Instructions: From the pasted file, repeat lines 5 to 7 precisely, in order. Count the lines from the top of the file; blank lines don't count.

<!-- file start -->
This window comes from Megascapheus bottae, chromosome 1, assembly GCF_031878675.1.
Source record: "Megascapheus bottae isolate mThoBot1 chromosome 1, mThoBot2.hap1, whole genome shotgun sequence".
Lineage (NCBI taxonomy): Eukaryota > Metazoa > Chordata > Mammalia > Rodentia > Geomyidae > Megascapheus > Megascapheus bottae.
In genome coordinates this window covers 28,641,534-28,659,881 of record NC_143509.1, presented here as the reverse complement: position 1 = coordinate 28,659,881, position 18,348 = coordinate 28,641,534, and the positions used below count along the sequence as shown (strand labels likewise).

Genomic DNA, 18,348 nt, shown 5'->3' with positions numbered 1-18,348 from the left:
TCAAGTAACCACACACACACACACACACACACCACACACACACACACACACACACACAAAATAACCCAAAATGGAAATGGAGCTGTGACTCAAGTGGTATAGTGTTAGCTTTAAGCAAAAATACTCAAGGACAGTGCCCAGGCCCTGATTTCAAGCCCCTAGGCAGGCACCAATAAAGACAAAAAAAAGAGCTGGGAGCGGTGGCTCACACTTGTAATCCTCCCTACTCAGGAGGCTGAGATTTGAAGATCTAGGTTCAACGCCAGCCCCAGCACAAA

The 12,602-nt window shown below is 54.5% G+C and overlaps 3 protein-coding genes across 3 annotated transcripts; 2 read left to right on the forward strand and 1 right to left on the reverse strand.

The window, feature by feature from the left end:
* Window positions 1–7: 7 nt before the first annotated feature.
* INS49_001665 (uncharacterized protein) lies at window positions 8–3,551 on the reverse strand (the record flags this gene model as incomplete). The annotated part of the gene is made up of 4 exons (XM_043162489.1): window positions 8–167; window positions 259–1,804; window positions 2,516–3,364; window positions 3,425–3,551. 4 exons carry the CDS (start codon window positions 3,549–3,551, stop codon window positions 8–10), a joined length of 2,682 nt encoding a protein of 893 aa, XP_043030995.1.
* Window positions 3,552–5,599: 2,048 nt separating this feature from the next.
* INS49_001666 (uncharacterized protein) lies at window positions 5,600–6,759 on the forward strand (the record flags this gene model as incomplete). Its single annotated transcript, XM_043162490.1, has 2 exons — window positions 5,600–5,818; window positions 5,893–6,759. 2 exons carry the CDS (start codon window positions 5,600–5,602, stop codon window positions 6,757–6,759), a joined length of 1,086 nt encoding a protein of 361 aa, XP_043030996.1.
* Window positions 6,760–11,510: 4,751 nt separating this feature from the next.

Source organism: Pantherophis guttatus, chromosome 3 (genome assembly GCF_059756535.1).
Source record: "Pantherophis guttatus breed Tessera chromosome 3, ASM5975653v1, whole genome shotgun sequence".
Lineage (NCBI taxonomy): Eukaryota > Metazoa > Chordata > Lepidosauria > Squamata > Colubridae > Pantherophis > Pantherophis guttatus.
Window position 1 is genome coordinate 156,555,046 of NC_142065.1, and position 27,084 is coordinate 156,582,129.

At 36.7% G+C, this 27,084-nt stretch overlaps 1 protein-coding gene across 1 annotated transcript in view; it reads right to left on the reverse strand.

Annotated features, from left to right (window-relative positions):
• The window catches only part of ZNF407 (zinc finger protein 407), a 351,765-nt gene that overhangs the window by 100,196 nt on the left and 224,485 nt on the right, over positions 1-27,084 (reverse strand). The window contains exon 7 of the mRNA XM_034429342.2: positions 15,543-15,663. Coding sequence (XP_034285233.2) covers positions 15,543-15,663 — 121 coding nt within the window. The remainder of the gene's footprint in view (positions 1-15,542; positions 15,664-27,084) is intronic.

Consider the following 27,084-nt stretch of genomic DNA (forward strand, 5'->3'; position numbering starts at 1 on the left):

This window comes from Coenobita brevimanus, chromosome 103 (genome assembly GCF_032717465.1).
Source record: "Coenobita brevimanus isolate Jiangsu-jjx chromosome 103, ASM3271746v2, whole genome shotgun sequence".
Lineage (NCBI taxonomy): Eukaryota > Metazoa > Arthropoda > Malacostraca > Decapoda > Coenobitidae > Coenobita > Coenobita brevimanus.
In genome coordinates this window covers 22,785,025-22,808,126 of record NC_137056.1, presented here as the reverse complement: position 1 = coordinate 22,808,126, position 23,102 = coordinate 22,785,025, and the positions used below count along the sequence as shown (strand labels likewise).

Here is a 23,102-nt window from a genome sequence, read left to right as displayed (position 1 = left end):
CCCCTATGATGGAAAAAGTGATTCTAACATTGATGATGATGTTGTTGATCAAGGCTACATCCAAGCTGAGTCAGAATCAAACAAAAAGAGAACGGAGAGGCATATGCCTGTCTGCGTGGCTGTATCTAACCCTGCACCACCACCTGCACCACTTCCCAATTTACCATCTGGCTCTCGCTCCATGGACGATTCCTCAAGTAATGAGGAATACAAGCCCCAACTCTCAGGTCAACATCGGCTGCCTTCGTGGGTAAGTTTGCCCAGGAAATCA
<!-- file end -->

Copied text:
Genomic DNA, 18,348 nt, shown 5'->3' with positions numbered 1-18,348 from the left:
TCAAGTAACCACACACACACACACACACACACCACACACACACACACACACACACACAAAATAACCCAAAATGGAAATGGAGCTGTGACTCAAGTGGTATAGTGTTAGCTTTAAGCAAAAATACTCAAGGACAGTGCCCAGGCCCTGATTTCAAGCCCCTAGGCAGGCACCAATAAAGACAAAAAAAAGAGCTGGGAGCGGTGGCTCACACTTGTAATCCTCCCTACTCAGGAGGCTGAGATTTGAAGATCTAGGTTCAACGCCAGCCCCAGCACAAA

The 12,602-nt window shown below is 54.5% G+C and overlaps 3 protein-coding genes across 3 annotated transcripts; 2 read left to right on the forward strand and 1 right to left on the reverse strand.